As writers, we’re taught that a story rightfully begins with an inciting incident; an event that changes something for our hero/heroine, throwing them off their traditional path and setting everything in motion. It can be as simple as meeting a cute guy in the bar, the death of a family member, or being transferred to a new job, or more complex, like being transported into a whole new world. Typically, the inciting incident is something that happens to the hero/heroine, rather than something they actively do.
Simply put, before the inciting incident there is equilibrium. Afterwards, the balance has been upset and there is a problem to be solved.
- In our oft-quoted Loretta Chase favorite, Lord of Scoundrels, the inciting incident occurs when Jessica and Dain first meet in the antique shop, upsetting equilibrium for both of them.
- In the classic story, The Wizard of Oz, the inciting incident is when Dorothy finds herself transported from Kansas to a whole new world where she must solve the problem of how to get back home. (Note: Alternatively, some instead consider the inciting incident to be when Dorothy runs off with Toto, causing her to be caught in the tornado. There is no right/wrong answer.)
Once the inciting incident happens the story only moves forward if the impacted characters choose to cooperate. If Jessica and Dain had walked away from their initial meeting in Lord of Scoundrels and never thought of each other or interacted again, there would have been no story. If Dorothy had landed in Oz and said “I’m just going to pretend this is Kansas,” we’d have never had a fascination with ruby red slippers and the Wicked Witch of the West. Fortunately for us, these characters cooperated and the stories were set in motion.
Though characters may try to ignore the inciting incident or resist it in the early part of a story, they will eventually hit a point where they need to answer the call to action and commit to taking the journey (solve the problem) that was initiated by the inciting incident if the story is going to continue.
Recent current events provide a good example of the inciting incident / call to action concept.
- You could say we experienced an inciting incident with our most recent presidential inauguration which, if the news is any indication, has disrupted equilibrium for many.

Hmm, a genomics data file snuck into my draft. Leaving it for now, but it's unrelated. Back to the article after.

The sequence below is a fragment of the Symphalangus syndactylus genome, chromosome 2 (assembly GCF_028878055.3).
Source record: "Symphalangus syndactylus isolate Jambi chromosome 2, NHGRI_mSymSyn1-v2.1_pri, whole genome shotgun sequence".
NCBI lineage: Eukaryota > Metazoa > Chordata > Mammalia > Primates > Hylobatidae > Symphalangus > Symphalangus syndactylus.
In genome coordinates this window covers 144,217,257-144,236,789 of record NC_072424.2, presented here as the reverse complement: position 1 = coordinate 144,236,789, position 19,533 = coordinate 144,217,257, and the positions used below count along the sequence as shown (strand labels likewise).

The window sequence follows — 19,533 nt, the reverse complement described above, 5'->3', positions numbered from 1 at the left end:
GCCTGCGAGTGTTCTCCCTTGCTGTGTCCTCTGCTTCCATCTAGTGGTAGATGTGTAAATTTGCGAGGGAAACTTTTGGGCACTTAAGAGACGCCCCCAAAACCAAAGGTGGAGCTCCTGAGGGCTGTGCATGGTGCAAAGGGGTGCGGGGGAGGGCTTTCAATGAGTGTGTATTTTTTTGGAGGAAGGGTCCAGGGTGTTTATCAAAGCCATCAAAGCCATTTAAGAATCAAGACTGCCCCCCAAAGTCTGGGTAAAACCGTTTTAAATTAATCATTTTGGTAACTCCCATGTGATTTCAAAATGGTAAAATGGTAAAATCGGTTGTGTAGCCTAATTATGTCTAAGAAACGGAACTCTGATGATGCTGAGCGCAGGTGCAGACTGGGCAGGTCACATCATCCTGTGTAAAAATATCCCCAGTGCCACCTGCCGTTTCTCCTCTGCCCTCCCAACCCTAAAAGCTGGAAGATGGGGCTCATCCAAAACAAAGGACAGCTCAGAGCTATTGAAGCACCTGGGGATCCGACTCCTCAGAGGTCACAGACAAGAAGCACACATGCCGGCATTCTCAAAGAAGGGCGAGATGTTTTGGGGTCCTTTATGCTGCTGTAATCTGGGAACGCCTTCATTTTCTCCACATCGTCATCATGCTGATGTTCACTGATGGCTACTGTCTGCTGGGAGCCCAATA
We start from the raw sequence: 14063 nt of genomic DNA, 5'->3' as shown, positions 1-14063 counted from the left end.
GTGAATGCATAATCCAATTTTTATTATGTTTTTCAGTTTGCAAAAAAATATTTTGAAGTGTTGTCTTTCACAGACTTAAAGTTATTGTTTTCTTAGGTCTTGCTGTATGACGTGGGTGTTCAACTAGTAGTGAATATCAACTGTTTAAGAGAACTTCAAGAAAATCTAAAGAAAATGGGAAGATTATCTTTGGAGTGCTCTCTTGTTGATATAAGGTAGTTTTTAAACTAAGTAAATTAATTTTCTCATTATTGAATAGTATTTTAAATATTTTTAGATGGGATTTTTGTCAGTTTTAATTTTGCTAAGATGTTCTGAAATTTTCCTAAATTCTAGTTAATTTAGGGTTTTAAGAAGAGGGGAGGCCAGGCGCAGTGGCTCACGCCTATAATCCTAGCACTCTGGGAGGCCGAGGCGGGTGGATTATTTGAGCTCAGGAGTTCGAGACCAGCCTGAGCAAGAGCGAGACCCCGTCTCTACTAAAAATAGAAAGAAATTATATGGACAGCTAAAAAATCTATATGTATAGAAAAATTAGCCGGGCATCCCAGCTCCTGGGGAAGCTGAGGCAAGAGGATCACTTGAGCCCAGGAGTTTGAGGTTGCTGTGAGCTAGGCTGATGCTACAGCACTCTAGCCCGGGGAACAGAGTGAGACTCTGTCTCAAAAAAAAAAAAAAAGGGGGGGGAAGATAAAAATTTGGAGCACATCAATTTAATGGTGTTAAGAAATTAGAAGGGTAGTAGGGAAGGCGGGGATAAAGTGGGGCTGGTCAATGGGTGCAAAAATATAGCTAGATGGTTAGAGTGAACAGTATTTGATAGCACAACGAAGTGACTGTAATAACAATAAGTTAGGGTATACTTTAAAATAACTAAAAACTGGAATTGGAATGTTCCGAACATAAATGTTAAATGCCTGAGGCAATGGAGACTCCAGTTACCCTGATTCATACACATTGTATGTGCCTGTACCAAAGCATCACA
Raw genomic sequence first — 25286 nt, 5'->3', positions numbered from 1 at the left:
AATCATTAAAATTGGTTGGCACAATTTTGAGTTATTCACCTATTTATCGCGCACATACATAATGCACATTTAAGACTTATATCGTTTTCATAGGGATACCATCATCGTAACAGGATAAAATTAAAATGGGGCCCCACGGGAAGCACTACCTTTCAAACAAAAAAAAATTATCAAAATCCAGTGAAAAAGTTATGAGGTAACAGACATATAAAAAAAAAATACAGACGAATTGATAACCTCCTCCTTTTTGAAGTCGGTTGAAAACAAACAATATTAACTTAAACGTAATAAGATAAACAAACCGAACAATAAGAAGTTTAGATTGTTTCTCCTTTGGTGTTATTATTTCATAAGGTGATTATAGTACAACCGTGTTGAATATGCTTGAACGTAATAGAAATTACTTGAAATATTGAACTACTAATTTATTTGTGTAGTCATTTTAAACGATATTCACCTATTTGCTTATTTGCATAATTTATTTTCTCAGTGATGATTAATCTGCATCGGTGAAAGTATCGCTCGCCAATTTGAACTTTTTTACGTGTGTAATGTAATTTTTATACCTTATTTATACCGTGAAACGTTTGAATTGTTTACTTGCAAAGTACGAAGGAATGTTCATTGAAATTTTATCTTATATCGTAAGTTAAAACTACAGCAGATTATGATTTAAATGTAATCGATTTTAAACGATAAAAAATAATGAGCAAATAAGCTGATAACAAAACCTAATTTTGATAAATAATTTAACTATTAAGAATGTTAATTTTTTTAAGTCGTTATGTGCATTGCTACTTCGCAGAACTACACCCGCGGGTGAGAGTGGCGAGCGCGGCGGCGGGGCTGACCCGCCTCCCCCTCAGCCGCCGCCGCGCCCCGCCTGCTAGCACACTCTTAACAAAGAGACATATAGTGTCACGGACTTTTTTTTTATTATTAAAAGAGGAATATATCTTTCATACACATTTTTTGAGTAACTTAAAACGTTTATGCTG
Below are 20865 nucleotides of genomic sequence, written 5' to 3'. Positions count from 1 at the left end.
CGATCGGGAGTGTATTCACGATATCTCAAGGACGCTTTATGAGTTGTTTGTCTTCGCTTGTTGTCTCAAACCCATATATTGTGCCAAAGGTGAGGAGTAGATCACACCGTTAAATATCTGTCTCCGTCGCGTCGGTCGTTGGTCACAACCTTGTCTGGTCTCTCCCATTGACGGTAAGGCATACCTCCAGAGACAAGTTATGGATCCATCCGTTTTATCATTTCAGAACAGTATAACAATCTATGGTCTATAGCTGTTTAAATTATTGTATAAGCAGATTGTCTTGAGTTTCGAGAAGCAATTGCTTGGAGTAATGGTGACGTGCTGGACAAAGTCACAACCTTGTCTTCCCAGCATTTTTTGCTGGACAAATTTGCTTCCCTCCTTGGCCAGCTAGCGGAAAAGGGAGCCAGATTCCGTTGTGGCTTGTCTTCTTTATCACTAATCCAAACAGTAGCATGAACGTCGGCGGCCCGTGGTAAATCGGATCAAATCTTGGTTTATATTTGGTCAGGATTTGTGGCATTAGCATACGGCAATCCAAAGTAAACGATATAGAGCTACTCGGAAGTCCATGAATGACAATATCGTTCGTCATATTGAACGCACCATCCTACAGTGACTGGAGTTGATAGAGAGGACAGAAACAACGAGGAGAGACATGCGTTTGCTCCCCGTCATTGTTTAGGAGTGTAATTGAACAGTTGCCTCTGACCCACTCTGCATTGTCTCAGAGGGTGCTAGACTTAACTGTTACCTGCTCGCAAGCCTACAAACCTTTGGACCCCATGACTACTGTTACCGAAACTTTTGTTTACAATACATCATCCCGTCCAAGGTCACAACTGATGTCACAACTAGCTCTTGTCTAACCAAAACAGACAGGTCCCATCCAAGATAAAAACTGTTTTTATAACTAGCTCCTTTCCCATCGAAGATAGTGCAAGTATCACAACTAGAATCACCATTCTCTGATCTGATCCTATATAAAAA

- For some people the incident did not disrupt their equilibrium at all, so there is no story there.
- Others found the event disruptive but chose to ignore it (“there’s nothing I can do about it”) or decided to wait and see what might happen next. They’re waiting for the event to resolve itself or for a bigger, more disruptive event to occur before they take action. They may or may not wind up with a story.
- Still others have taken up the call to action initiated by the inciting incident. They’re marching and writing letters; protesting and making plans to solve the problem caused by the inciting incident. They’ve set their stories in motion and have committed to the journey.
From a writing perspective, this slice of real-life is a story-telling gold mine. Throwing together characters with different responses to the initiating incident provides the potential for some great conflict. Even if both characters have taken up the call to action, they could be going about it in different ways and/or have different ideas about what the real problems are. Family members on different sides of the issue or, even better, our romantic interests on opposing sides could present some real challenges.
These last few days I’ve been playing around with some new characters tossed in the middle of this very kind of real-life situation. My heroine and hero are on different sides of an issue and both have answered their call to action. I’m not sure about him yet, but she’s a reporter. They met / became involved first and then found out that they were opponents, which has put them in an uncomfortable situation. Complicating matters, they have to figure out how to work together to solve some Big Problem (still cogitating on the details).
If all goes well, you’ll meet these two in a few weeks in my February Short Story post.
For now I’m going to go catch up on the day’s current events (and possibly mine them for story ideas).
So, do you have any stories inspired by real-life events or have you answered a Call to Action recently?